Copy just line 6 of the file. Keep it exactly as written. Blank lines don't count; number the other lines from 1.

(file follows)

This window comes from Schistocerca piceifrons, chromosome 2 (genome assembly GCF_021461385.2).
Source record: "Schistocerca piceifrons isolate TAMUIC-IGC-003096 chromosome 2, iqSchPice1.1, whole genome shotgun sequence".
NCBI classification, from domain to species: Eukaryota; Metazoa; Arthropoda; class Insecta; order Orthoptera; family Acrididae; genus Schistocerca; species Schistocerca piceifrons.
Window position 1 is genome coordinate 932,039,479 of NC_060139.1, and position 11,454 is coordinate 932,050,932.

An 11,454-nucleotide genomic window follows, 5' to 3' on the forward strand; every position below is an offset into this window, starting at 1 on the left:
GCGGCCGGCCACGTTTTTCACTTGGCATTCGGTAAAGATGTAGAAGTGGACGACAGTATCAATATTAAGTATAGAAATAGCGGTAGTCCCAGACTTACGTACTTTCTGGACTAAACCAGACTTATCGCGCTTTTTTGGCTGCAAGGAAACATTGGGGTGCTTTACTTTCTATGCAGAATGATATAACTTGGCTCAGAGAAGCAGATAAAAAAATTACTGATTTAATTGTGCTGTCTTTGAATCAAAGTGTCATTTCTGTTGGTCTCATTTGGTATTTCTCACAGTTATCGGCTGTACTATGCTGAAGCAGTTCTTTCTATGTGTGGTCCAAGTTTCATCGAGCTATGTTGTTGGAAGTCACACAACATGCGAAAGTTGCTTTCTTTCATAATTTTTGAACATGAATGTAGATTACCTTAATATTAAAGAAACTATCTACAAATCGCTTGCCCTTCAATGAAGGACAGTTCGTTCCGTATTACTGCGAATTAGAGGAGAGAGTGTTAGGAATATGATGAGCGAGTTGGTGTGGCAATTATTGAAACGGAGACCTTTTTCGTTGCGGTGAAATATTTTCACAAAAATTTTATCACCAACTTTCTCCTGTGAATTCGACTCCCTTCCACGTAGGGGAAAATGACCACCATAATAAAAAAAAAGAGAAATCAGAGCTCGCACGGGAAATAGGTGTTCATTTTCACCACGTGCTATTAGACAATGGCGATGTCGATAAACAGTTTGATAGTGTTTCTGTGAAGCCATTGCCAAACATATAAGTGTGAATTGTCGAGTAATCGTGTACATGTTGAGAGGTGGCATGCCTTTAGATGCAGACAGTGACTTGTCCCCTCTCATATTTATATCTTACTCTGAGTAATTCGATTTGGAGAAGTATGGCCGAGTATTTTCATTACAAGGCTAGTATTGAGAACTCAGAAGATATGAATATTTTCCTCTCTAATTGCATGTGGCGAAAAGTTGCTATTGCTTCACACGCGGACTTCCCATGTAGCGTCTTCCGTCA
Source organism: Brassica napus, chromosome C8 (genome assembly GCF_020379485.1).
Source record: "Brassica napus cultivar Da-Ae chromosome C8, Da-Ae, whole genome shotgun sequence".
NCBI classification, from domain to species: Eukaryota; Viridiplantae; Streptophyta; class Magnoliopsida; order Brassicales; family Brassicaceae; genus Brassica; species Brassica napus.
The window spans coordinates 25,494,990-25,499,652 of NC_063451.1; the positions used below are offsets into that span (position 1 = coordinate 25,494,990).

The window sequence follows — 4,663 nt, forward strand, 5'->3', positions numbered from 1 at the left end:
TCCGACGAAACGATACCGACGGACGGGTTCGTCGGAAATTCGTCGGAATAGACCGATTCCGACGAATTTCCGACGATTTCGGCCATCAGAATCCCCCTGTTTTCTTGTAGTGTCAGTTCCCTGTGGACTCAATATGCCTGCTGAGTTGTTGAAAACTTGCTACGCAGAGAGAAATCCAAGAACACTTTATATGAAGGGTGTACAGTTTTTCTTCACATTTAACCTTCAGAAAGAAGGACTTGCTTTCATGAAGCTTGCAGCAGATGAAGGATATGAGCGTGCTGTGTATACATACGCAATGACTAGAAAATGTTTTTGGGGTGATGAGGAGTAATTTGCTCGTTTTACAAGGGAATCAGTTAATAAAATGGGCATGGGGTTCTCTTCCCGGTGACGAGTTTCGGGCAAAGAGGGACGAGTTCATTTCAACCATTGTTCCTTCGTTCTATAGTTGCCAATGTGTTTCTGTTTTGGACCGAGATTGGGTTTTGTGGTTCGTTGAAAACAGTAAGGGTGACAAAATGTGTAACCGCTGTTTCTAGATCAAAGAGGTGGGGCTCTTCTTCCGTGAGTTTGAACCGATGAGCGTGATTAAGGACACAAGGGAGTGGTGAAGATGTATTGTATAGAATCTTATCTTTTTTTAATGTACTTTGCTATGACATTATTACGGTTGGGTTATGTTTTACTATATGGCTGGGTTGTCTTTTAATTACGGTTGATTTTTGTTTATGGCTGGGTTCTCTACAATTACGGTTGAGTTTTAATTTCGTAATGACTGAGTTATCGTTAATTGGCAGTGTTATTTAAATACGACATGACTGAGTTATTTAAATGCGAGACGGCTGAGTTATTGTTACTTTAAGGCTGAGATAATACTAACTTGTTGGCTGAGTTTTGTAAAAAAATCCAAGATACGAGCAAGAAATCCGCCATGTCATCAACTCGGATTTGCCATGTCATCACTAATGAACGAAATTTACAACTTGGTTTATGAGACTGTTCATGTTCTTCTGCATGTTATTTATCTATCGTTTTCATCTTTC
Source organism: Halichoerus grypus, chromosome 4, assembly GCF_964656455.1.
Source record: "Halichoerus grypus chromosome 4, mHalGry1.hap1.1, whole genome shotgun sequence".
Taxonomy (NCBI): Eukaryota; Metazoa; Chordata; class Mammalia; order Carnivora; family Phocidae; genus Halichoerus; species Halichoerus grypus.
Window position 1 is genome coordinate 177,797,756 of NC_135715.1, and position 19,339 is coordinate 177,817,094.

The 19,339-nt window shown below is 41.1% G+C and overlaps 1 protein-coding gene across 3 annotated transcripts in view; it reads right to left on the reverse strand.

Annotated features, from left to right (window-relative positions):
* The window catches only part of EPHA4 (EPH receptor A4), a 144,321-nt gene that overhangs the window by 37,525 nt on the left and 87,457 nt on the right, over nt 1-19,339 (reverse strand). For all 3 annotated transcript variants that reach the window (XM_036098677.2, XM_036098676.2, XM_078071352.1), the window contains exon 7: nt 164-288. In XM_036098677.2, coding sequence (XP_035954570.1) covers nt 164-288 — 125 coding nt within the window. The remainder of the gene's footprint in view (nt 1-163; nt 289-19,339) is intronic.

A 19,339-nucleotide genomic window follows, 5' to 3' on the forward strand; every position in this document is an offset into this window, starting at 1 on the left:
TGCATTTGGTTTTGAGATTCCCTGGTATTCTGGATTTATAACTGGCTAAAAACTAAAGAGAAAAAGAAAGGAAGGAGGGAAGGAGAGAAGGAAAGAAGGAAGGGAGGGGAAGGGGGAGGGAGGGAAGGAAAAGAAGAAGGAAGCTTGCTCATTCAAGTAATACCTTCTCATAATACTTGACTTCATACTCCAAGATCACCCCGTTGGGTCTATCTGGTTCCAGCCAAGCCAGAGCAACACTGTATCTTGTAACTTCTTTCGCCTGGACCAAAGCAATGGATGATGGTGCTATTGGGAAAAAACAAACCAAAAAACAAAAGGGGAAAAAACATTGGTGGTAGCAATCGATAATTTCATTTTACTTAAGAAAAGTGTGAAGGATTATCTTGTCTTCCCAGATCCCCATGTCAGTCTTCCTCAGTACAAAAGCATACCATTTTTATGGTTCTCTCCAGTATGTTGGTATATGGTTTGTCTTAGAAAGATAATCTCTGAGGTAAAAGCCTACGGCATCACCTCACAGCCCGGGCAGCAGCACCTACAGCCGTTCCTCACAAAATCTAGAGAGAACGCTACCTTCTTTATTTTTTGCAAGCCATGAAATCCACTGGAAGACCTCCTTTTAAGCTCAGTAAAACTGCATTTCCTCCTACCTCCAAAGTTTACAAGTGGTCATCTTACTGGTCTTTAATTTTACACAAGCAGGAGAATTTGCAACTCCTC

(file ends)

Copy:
GCGGCCGGCCACGTTTTTCACTTGGCATTCGGTAAAGATGTAGAAGTGGACGACAGTATCAATATTAAGTATAGAAATAGCGGTAGTCCCAGACTTACGTACTTTCTGGACTAAACCAGACTTATCGCGCTTTTTTGGCTGCAAGGAAACATTGGGGTGCTTTACTTTCTATGCAGAATGATATAACTTGGCTCAGAGAAGCAGATAAAAAAATTACTGATTTAATTGTGCTGTCTTTGAATCAAAGTGTCATTTCTGTTGGTCTCATTTGGTATTTCTCACAGTTATCGGCTGTACTATGCTGAAGCAGTTCTTTCTATGTGTGGTCCAAGTTTCATCGAGCTATGTTGTTGGAAGTCACACAACATGCGAAAGTTGCTTTCTTTCATAATTTTTGAACATGAATGTAGATTACCTTAATATTAAAGAAACTATCTACAAATCGCTTGCCCTTCAATGAAGGACAGTTCGTTCCGTATTACTGCGAATTAGAGGAGAGAGTGTTAGGAATATGATGAGCGAGTTGGTGTGGCAATTATTGAAACGGAGACCTTTTTCGTTGCGGTGAAATATTTTCACAAAAATTTTATCACCAACTTTCTCCTGTGAATTCGACTCCCTTCCACGTAGGGGAAAATGACCACCATAATAAAAAAAAAGAGAAATCAGAGCTCGCACGGGAAATAGGTGTTCATTTTCACCACGTGCTATTAGACAATGGCGATGTCGATAAACAGTTTGATAGTGTTTCTGTGAAGCCATTGCCAAACATATAAGTGTGAATTGTCGAGTAATCGTGTACATGTTGAGAGGTGGCATGCCTTTAGATGCAGACAGTGACTTGTCCCCTCTCATATTTATATCTTACTCTGAGTAATTCGATTTGGAGAAGTATGGCCGAGTATTTTCATTACAAGGCTAGTATTGAGAACTCAGAAGATATGAATATTTTCCTCTCTAATTGCATGTGGCGAAAAGTTGCTATTGCTTCACACGCGGACTTCCCATGTAGCGTCTTCCGTCA